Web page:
Filled with aesthetically pleasing images, jaw dropping cinematography, a great psychedelic soundtrack, and a pinch of neuroscience, Descending the Mountain excels at every front. The documentary includes renowned psychedelic researcher Prof. Dr. Franz Vollenweider and Zen master Vanja Palmers. Their mission? To set out to a monastery on top of mountain Rigi in Switzerland to conduct a novel experiment in which experienced meditators received psilocybin-containing mushrooms in a group setting for the first time in their life. This experiment was double-blind, where neither the researchers or the participants knew what dose they received. Some of the meditators received an active dose of psilocybin, whereas others were ‘unfortunate’ (in their words) and received a placebo. It is amazing, to say the least, how these experienced meditators were able to deepen their meditation due to psilocybin, even after thousands of hours of meditation practice. One individual was completely ecstatic from the beginning till the end and amazed by what he was experiencing. Others felt it to be a collective experience, rather than an individual one, as they were able to feel the energy in the room. Ultimately, placebo or no placebo, the group setting was conducive to the experience at the mountain.
Quote of the movie
“What can the mushrooms tell us today?” – Descending the Mountain
Halfway through the documentary, Prof. Dr. Vollenweider explains briefly how psychedelics work and that neuroscientific research of today has consistently demonstrated that they deactivate the Default Mode Network (DMN) – a key brain region involved in self-referential processing. With their experiment on Mount Rigi, they too found that the participants who received psilocybin were able to enter a deep(er) meditative state and showed less activity in the DMN when compared to the placebo group. Vollenweider explains how it: “makes you less focused on yourself because, in a way, you lose your ‘self’, and that this tends to make you focus more on others around you.” This dovetails neatly with the hypothesis that psychedelics are able to alter personality and political beliefs, something that the documentary explores briefly as well through asking significant questions as: “What can psychedelics do for society today? What will happen if great leaders take these substances and make us think about our place in the world?”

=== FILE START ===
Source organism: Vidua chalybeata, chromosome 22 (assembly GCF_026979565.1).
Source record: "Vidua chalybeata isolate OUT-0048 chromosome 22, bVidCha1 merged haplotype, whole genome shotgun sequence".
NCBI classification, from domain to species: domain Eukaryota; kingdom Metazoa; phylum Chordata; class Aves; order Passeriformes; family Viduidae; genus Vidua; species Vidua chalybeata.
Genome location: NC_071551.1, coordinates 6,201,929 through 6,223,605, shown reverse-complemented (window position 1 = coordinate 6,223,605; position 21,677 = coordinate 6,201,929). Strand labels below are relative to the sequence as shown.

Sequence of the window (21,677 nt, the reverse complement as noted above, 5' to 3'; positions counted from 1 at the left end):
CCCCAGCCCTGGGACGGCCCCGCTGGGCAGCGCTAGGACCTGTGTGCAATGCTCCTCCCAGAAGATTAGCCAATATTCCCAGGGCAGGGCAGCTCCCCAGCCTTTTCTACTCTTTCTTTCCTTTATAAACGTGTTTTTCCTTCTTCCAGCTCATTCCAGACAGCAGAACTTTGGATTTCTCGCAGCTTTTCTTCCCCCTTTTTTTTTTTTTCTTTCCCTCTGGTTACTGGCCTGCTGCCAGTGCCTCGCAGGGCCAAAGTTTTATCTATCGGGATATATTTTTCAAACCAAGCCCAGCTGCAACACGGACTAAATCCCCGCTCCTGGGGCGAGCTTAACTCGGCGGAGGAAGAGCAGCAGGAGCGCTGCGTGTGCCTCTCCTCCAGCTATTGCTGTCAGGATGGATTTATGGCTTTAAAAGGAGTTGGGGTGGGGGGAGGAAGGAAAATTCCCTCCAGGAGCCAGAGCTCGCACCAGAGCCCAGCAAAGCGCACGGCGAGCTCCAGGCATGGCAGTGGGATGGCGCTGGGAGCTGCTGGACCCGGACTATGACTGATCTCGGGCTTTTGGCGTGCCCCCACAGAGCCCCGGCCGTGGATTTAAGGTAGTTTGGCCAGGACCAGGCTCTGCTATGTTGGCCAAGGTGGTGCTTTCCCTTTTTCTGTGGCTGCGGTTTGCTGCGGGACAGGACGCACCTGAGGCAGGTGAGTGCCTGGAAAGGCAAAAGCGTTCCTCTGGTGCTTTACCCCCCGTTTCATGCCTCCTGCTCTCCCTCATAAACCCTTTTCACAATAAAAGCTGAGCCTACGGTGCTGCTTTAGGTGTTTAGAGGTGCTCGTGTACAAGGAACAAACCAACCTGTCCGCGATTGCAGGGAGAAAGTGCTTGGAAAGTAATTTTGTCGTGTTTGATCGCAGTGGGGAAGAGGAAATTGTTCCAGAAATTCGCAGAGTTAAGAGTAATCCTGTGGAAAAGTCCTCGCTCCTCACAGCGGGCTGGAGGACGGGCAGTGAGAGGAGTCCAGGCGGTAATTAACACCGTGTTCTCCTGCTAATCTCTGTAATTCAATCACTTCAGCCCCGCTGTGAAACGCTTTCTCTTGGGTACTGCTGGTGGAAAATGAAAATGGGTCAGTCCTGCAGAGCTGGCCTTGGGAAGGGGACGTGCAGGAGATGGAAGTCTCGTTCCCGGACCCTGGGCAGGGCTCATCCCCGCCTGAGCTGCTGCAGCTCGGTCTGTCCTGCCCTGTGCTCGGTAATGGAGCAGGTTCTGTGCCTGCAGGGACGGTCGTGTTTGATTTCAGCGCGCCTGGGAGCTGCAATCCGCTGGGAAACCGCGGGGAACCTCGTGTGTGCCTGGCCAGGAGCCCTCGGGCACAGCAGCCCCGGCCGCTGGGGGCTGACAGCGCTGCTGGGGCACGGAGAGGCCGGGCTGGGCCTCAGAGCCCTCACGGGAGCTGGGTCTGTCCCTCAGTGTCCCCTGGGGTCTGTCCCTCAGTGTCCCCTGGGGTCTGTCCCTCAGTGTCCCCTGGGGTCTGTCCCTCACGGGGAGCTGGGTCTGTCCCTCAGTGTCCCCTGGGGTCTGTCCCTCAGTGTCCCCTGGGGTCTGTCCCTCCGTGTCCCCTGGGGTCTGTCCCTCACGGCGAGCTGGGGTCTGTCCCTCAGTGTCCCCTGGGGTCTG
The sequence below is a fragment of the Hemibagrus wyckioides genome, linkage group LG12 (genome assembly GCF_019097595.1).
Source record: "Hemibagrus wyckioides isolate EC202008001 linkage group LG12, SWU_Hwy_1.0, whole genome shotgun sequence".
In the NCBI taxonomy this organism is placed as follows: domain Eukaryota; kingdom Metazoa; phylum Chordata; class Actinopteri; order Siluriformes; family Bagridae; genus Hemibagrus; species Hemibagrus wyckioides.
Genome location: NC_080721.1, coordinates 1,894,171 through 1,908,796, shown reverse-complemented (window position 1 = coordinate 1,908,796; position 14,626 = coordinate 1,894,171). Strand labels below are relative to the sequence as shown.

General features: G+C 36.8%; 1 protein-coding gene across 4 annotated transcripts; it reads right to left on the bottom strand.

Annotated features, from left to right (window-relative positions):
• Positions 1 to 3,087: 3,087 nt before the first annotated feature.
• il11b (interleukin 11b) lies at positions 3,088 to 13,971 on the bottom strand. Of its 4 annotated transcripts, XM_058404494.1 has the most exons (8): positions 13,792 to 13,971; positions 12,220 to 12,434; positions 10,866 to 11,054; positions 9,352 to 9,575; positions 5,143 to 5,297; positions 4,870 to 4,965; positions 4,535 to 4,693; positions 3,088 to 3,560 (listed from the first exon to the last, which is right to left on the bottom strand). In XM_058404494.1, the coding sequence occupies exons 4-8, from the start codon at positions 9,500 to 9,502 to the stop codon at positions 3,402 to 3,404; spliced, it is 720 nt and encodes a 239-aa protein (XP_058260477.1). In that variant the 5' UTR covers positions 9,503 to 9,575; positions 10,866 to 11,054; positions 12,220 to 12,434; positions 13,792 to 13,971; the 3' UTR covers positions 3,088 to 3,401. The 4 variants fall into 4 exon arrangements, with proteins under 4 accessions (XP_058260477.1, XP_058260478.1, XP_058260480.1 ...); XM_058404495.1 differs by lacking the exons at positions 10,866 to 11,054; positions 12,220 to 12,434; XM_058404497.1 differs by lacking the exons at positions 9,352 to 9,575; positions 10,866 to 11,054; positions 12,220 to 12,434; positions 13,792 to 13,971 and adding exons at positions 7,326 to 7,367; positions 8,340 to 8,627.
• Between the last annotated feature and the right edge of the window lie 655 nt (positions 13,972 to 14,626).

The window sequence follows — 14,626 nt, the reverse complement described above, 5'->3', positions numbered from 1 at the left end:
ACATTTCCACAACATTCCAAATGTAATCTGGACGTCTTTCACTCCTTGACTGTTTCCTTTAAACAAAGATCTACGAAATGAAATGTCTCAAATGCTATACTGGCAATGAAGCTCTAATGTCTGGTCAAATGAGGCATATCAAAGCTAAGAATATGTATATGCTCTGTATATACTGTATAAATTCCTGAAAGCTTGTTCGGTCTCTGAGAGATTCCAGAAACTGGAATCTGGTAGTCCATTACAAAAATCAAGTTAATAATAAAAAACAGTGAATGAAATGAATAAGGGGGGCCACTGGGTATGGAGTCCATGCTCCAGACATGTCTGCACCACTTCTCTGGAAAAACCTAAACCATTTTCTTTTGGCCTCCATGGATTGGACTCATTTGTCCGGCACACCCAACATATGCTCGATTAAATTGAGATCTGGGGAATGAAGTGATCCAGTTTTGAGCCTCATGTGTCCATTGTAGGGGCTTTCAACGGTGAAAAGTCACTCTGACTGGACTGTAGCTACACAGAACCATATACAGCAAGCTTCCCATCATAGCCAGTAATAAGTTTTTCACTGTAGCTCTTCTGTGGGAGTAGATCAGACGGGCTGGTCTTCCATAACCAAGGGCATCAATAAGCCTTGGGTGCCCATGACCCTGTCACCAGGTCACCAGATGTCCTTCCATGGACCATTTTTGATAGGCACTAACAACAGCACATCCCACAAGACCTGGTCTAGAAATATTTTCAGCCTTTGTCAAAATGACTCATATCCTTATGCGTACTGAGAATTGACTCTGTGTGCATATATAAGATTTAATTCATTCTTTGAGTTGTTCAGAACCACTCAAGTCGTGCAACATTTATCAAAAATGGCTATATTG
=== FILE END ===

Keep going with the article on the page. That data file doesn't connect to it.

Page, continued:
Michael Pollan’s How To Change Your Mind (2022)
Four years after the release of his book under the same name, Michael Pollan hit the big screen on Netflix with a documentary series: How to Change Your Mind. To say that his book had somewhat of an influence on the psychedelic renaissance is an understatement. Individuals even talk about a Pre-Pollan era and Post-Pollan era within psychedelic research. And now, with this new and cinematic tour du force, Pollan might continue to increase his reach by showcasing these tools to people all over the world sitting in their living room.